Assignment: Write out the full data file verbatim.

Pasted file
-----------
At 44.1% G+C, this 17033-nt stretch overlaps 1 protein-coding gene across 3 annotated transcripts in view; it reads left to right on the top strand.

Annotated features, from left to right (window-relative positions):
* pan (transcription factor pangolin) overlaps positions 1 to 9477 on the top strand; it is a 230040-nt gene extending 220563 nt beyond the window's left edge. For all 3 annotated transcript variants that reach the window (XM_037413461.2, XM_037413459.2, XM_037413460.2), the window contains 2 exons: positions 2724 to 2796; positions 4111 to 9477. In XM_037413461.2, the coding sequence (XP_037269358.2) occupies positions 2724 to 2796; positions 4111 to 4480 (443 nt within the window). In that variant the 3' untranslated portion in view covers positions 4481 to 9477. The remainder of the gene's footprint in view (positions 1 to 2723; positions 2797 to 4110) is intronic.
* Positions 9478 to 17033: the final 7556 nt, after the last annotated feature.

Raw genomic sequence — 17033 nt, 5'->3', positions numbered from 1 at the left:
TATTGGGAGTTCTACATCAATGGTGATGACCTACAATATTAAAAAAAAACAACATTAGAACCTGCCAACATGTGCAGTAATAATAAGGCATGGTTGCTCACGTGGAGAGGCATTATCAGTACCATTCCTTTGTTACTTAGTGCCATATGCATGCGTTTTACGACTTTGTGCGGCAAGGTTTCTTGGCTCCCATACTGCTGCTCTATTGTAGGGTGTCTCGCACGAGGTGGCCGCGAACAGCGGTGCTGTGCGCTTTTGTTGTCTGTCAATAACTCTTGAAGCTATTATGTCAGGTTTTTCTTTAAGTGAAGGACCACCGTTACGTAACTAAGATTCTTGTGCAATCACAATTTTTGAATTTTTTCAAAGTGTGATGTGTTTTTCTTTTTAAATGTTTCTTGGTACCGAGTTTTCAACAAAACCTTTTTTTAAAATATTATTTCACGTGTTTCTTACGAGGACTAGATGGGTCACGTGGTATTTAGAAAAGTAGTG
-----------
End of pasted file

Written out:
At 44.1% G+C, this 17033-nt stretch overlaps 1 protein-coding gene across 3 annotated transcripts in view; it reads left to right on the top strand.

Annotated features, from left to right (window-relative positions):
* pan (transcription factor pangolin) overlaps positions 1 to 9477 on the top strand; it is a 230040-nt gene extending 220563 nt beyond the window's left edge. For all 3 annotated transcript variants that reach the window (XM_037413461.2, XM_037413459.2, XM_037413460.2), the window contains 2 exons: positions 2724 to 2796; positions 4111 to 9477. In XM_037413461.2, the coding sequence (XP_037269358.2) occupies positions 2724 to 2796; positions 4111 to 4480 (443 nt within the window). In that variant the 3' untranslated portion in view covers positions 4481 to 9477. The remainder of the gene's footprint in view (positions 1 to 2723; positions 2797 to 4110) is intronic.
* Positions 9478 to 17033: the final 7556 nt, after the last annotated feature.

Raw genomic sequence — 17033 nt, 5'->3', positions numbered from 1 at the left:
TATTGGGAGTTCTACATCAATGGTGATGACCTACAATATTAAAAAAAAACAACATTAGAACCTGCCAACATGTGCAGTAATAATAAGGCATGGTTGCTCACGTGGAGAGGCATTATCAGTACCATTCCTTTGTTACTTAGTGCCATATGCATGCGTTTTACGACTTTGTGCGGCAAGGTTTCTTGGCTCCCATACTGCTGCTCTATTGTAGGGTGTCTCGCACGAGGTGGCCGCGAACAGCGGTGCTGTGCGCTTTTGTTGTCTGTCAATAACTCTTGAAGCTATTATGTCAGGTTTTTCTTTAAGTGAAGGACCACCGTTACGTAACTAAGATTCTTGTGCAATCACAATTTTTGAATTTTTTCAAAGTGTGATGTGTTTTTCTTTTTAAATGTTTCTTGGTACCGAGTTTTCAACAAAACCTTTTTTTAAAATATTATTTCACGTGTTTCTTACGAGGACTAGATGGGTCACGTGGTATTTAGAAAAGTAGTG